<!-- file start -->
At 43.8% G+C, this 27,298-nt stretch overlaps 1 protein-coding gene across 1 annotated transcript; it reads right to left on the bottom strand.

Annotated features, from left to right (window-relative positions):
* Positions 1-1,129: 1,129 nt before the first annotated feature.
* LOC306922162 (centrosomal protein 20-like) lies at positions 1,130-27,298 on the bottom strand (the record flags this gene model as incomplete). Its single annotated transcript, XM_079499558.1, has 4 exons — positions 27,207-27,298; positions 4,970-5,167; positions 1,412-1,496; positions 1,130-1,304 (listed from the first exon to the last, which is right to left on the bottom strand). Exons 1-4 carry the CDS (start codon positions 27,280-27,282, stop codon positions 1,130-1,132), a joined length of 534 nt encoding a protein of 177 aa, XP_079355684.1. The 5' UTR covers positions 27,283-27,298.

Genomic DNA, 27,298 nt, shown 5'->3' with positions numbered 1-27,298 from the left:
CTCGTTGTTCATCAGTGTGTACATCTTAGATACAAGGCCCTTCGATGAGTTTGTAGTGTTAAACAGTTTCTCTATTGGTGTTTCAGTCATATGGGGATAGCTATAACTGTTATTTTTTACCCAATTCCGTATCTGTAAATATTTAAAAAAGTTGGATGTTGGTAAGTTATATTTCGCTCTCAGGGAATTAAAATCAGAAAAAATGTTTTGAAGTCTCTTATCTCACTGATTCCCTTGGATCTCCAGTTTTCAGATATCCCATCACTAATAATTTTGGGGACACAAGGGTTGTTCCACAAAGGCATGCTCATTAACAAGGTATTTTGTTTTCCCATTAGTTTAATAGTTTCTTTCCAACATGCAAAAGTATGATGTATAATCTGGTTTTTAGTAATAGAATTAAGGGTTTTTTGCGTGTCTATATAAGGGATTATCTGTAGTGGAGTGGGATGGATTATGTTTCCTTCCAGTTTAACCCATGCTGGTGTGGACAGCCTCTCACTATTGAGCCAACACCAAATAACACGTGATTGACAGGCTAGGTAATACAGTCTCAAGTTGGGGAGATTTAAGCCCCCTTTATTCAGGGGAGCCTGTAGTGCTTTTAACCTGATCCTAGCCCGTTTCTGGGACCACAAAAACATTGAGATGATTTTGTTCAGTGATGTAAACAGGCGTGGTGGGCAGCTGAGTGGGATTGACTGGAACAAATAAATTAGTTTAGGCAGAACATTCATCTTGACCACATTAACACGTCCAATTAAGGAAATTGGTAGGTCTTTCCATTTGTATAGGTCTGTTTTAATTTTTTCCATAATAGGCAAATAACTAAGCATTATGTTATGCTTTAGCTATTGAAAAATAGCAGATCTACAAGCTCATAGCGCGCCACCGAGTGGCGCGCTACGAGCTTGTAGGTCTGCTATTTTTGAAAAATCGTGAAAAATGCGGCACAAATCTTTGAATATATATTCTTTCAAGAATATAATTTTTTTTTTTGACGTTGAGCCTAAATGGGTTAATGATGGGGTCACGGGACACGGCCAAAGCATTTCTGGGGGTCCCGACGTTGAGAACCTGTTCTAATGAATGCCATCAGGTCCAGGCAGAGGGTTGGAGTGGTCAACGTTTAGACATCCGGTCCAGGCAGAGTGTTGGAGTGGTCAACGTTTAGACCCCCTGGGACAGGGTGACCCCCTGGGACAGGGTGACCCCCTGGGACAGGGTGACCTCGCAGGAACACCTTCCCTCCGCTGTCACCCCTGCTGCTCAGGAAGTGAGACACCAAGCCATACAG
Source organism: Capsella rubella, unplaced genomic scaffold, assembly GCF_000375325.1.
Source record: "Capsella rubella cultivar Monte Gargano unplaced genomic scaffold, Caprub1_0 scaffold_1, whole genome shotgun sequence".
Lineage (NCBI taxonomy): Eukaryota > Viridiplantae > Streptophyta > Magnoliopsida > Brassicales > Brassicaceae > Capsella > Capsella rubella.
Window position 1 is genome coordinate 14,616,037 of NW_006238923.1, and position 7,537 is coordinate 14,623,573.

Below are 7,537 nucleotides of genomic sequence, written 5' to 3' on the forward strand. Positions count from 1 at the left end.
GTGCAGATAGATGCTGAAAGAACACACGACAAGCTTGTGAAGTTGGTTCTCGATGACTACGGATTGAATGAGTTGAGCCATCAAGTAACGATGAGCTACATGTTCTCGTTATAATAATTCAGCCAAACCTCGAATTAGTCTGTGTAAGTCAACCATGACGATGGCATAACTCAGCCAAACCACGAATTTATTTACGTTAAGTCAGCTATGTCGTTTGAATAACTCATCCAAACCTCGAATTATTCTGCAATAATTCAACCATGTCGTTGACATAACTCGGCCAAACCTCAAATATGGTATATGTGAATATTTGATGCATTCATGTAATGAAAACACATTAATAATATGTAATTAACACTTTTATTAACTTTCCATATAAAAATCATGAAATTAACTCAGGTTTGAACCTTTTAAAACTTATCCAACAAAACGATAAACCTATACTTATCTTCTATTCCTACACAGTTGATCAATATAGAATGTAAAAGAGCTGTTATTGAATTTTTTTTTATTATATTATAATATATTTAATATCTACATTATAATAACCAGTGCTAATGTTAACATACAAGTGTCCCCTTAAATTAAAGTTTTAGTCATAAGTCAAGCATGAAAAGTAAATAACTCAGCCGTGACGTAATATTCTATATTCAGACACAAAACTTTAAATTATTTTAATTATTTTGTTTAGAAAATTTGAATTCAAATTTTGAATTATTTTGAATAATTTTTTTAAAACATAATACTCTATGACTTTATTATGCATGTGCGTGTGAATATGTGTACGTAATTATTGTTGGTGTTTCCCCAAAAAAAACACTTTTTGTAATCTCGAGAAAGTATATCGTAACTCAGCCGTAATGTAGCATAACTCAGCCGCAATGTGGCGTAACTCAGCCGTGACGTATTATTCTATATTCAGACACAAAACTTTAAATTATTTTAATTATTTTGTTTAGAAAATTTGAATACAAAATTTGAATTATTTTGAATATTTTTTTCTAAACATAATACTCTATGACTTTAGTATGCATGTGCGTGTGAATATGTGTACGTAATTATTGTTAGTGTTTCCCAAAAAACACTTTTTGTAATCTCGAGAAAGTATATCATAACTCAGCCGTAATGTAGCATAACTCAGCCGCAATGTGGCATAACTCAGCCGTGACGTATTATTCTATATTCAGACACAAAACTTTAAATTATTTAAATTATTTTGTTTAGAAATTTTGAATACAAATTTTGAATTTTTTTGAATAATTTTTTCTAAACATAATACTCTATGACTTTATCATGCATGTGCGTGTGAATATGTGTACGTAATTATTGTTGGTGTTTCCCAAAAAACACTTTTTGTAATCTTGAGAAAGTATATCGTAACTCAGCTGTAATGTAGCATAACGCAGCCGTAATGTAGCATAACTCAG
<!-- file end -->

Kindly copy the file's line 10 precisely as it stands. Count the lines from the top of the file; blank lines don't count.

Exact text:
Window position 1 is genome coordinate 14,616,037 of NW_006238923.1, and position 7,537 is coordinate 14,623,573.